By supporting bar code scanners and using wireless capabilities, Wi-Fi-enabled indicators provide remote operation, collecting weight and diagnostic information and immediately communicating it to the facility's computers. Indicators can quickly input product identification information, allowing users to track materials from the moment they enter the facility and enabling real-time status updates to ensure the most current inventory data.

Further, indicators capable of hosting numerous scales or controlling multiple automated processes allow operators to monitor multiple production lines. By configuring each system with its own individual measurement criteria, programmed routines, control devices, sensors and peripherals, data can be gathered and categorized from each scale instantaneously—maximizing inventory management efficiency.

Additionally, indicators can provide continuous accumulations for each system. For instance, operators can view horizontal bar graphs that dynamically show over or under readings or use easy-to-decipher pie charts that provide fill recognition, monitor inventory status or provide process progress reports. Plus, by inputting target weight values, including upper and lower weight limits, an indicator can display a visual message, such as "Correct," "Under" or "Over," allowing operators to quickly identify whether a load meets specified weight requirements.

Constructed with a bright, easy-to-read LED display, indicators can provide control over crucial weight information as well as various status annunciations, while their durability and integrity enables them to withstand diverse environments and demanding applications. Models composed of stainless steel can deliver high-quality performance in heavy wash-down and corrosive environments, while configurable digital vibration filtering can provide stable readings even in the toughest environments.
 

In the Field
Because of the rapid influx and outflow of materials, recycling centers depend on effective inventory management to ensure efficient operation. For facilities that collect aluminum cans, for instance, implementing an indicator solution can both increase process automation and simplify inventory management.

As cans are collected, they are weighed and moved into a holding cell, where they are stored until enough aluminum is collected to meet the criteria for processing. Indicators provide users with an ongoing accumulation, or awareness, of the weight of the holding cell, and, once it reaches the precise weight, the indicator will signal the system to activate. By keeping a running tally of the weight and amount of materials, the indicator can eliminate the need for manual monitoring and operation, reducing labor while enhancing inventory accuracy.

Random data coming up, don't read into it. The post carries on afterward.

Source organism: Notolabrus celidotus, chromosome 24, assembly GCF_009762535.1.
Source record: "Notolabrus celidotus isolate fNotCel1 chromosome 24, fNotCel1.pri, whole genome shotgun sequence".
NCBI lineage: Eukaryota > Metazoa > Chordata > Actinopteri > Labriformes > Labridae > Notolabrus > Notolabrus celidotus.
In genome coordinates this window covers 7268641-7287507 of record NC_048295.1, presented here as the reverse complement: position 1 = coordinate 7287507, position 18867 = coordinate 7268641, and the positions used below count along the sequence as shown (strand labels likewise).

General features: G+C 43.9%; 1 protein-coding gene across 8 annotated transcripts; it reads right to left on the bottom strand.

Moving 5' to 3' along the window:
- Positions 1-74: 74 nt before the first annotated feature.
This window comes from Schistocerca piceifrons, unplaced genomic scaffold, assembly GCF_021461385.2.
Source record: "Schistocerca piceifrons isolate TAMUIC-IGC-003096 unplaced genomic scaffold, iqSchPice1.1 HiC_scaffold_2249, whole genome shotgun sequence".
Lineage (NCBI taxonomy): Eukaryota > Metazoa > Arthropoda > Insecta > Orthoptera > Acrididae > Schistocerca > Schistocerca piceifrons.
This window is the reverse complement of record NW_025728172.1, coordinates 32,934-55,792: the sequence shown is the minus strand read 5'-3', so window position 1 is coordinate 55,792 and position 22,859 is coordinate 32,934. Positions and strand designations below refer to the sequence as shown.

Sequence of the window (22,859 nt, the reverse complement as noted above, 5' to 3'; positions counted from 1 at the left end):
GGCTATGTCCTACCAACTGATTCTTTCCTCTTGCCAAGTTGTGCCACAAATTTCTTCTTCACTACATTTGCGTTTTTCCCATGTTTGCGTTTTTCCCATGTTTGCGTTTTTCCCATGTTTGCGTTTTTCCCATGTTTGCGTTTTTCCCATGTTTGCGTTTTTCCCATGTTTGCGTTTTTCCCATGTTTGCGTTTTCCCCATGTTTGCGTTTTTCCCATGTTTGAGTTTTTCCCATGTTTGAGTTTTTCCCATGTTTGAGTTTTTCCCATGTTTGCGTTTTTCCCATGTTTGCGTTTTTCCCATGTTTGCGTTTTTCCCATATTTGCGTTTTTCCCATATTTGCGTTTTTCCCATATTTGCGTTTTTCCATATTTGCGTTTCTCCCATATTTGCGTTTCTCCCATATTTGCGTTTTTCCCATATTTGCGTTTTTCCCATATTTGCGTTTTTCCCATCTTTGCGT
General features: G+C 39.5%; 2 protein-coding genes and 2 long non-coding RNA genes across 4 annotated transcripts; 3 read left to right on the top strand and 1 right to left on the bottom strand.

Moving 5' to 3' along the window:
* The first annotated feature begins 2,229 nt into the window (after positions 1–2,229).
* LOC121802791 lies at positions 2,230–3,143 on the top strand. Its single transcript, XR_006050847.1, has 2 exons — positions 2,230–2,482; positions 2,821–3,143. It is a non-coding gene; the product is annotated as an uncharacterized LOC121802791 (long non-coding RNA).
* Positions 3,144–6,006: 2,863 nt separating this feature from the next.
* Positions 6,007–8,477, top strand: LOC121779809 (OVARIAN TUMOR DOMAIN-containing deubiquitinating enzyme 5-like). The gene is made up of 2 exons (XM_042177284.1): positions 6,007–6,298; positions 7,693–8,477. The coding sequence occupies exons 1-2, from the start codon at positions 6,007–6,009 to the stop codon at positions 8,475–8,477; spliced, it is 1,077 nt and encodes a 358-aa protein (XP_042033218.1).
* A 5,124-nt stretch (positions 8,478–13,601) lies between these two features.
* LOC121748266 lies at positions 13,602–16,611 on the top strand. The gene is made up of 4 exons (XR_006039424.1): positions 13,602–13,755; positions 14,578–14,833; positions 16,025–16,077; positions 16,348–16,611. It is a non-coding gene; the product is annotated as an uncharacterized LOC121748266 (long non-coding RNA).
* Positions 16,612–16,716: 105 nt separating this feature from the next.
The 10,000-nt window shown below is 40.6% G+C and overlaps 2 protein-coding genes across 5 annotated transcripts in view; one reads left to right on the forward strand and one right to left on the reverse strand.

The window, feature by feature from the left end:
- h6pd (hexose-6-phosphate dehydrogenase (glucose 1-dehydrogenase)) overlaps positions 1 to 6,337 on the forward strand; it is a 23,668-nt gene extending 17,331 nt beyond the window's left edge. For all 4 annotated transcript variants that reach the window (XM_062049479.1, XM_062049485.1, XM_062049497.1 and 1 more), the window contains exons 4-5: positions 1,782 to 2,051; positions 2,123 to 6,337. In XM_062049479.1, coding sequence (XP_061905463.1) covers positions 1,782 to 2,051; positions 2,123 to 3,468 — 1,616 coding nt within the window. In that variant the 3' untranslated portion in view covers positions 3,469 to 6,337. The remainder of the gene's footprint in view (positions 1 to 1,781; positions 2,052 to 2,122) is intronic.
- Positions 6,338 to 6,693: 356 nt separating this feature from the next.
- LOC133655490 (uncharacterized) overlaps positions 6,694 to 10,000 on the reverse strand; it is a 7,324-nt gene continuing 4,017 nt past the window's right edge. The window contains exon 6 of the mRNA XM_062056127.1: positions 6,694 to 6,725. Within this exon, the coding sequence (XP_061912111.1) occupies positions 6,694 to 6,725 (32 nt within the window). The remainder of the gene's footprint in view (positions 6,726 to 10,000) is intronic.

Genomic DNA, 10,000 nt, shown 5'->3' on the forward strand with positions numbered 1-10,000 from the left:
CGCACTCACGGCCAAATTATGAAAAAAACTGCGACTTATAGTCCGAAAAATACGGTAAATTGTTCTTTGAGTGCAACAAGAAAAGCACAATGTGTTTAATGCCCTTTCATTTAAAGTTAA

Alternatively, paper or plastic recycling often requires these products to be packaged into bales, which allow them to be quickly and easily moved and stored. To do this, facilities often rely on forklift scales, enabling the bales to be weighed en route. By combining a forklift scale with a programmable, in-cab indicator, operators can collect and store a multitude of information about a load as it is being transported.

For example, using built-in wireless capabilities, the indicator can record the identification number, weight, origin and location of a single load of paper or it can be used to track the same data on every load of paper throughout the entire facility.

Using Wi-Fi features, the indicator can transmit load data directly to the facility's management systems, automatically inputting inventory information into office computers, without any additional operator action. The ability to lift, weigh and record load data not only consolidates multiple weighing steps but also automates inventory management and minimizes production downtime.

In an industry responsible for tracking multiple and diverse loads, effective inventory management is key. Indicator technology can provide the data logging features necessary to capture and store information and quickly share it with facility computers and other network devices, ensuring the most up-to-date and accurate data for efficient inventory management.


 

The author is global product manager for Avery Weigh-Tronix (www.wtxweb.com), Fairmont, Minn.